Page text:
make a long story short,.. I have respected his request and have pulled myself out of his "medical arena". My dad and I talk every few days, but not so much about his health. He says he is doing okay and I leave it at that.

In these past few weeks, I haven't been reading too many of the GIST support mails. However, your email caught my eye. It opened my eyes in that maybe my Dad is not entirely okay with everything. Maybe he just wants us not to worry about him?? I think it may be hard for him to admit he may feel lost or vulnerable at times. I think maybe it may be hard for him to ask for help and maybe even hard for him to receive help. After reading your email,.. I think that I'm going to be a little more observant in my visits with my Dad and be sure that he knows I am here whenever he needs me, at all times of the day.

Back to your situation,... maybe your friends/family think you are okay because of the way you present yourself (i.e.., like life is okay, you are strong & doing well)?? Maybe your friends feel like you don't want to talk about your cancer? One of my golden rules in life that I try to follow,.. never make assumptions. Life is too short to waste your time trying to figure out how someone is thinking or feeling. Assumptions make life cloudy and unclear. It is hard to make an assumption on how someone feels without coming out and asking them directly. You may be making some assumptions on your friends feelings and they may be doing the same about you.

My advice to you is to just come out and talk to your friends,... tell them you need a listening ear, a shoulder to lean on. If they are true friends (which I'm sure they are),.. then they will be there for you. It is okay to ask for help. On the other side,.. you should always know that you do have the inner strength to pull you through the tough times.

Well,.. that is my two cents. As a distant, unknown friend,.. my prayers our with you, your friends and your family. I wish you the strength to reach out your hand for help as you continue to walk forward in life. May you always feel the love and support of your family and dear friends. I appreciate your honesty,.. it has shed a little light in my little world.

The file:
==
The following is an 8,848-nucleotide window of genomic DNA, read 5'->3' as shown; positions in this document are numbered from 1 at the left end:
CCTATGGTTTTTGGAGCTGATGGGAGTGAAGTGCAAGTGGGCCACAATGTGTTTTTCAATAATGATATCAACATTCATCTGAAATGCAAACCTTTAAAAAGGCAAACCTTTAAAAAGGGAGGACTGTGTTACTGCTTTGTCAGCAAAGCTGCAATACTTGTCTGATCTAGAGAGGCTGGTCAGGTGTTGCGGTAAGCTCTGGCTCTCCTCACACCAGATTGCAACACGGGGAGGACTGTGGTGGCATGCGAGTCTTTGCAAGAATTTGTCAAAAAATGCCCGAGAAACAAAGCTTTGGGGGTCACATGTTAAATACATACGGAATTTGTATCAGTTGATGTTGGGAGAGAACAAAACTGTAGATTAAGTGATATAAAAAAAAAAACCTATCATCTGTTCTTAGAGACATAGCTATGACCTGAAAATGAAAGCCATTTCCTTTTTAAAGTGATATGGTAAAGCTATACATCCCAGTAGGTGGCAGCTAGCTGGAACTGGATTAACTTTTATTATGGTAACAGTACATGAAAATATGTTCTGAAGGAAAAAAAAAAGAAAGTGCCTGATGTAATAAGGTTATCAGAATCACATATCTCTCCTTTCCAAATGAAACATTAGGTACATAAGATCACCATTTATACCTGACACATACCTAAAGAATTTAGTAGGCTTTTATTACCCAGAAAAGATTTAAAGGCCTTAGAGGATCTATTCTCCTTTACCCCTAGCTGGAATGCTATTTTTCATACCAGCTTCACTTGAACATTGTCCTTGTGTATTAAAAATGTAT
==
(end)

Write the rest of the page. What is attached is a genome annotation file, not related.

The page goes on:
Thank you and take care,
Jennifer from MI

-----------------------------------------------------------------

ANONYMOUS SAYS:

Dear Nancy,

Thank you so much for opening this topic. As you can see, you are certainly not alone!

You have had some really good advice here, so I won't repeat it, even though much of it is what I would have said myself. I will just add a few other thoughts for you.

Some people are just hopeless are illness, and it really doesn't have that much to do with you. They don't know WHAT to say, so they avoid putting themselves in the position of saying anything at all. Avoiding you, or avoiding the subject...both are just tools for their own issues with illness, or loss, or being frightened. So, as hard as it may be to hear of understand, much less do, try not to take their inabilities personally.

Some have issues with cancer themselves, they lost a mother to it when they were young, or cared for someone they loved who died of it, or even had to shoulder work for a disliked co-worker who talked of nothing else for months, and still harbor resentments that additionally make them feel guilty for even feeling pissed that they missed their child's awards ceremony because of CANCER.

You just never know.

I didn't lose any friends, but my best friend of over 40 years had a breakdown about my cancer, as she had spent the previous year caring for her fiance, and he died a horrible death from renal cancer. It just wiped her out, and she shut down. Of course, part of my understood most of this, but it still hurt like hell and added months of stress to me. I realized that even though I was sick (at the time I was going through a lot with GIST, and thought it had recurred, etc.) that I needed to pull it together, realize that it wasn't all about me, and forgive a LOT of really shocking behavior from her.

Today, we have worked it out, and that long friendship survived.

With others? I just talk quite frankly, when it comes up, I treat it with about the same level of being comfortable that I would mentioning that I have split ends, or talk about their twins throwing a baseball through a neighbors window. I don't adjust, I don't only talk of cancer, but I think my frank acceptance of being a cancer patient had slowly helped my friends "get comfortable" with it.

I treat is as if it is just part of me. It's NOT all of me, but I sure won't hide it or tiptoe.

I have done this from the beginning, and it seemed to work out pretty well, even though I certainly sensed the discomfort of some in the beginning. I would get a hushed "so...how ARE you doing?" and reply and then move on, and after a while, once they realized that I didn't expect them to "fix" it, or always cheer me up, or say the right thing, they began to me more at ease talking to me.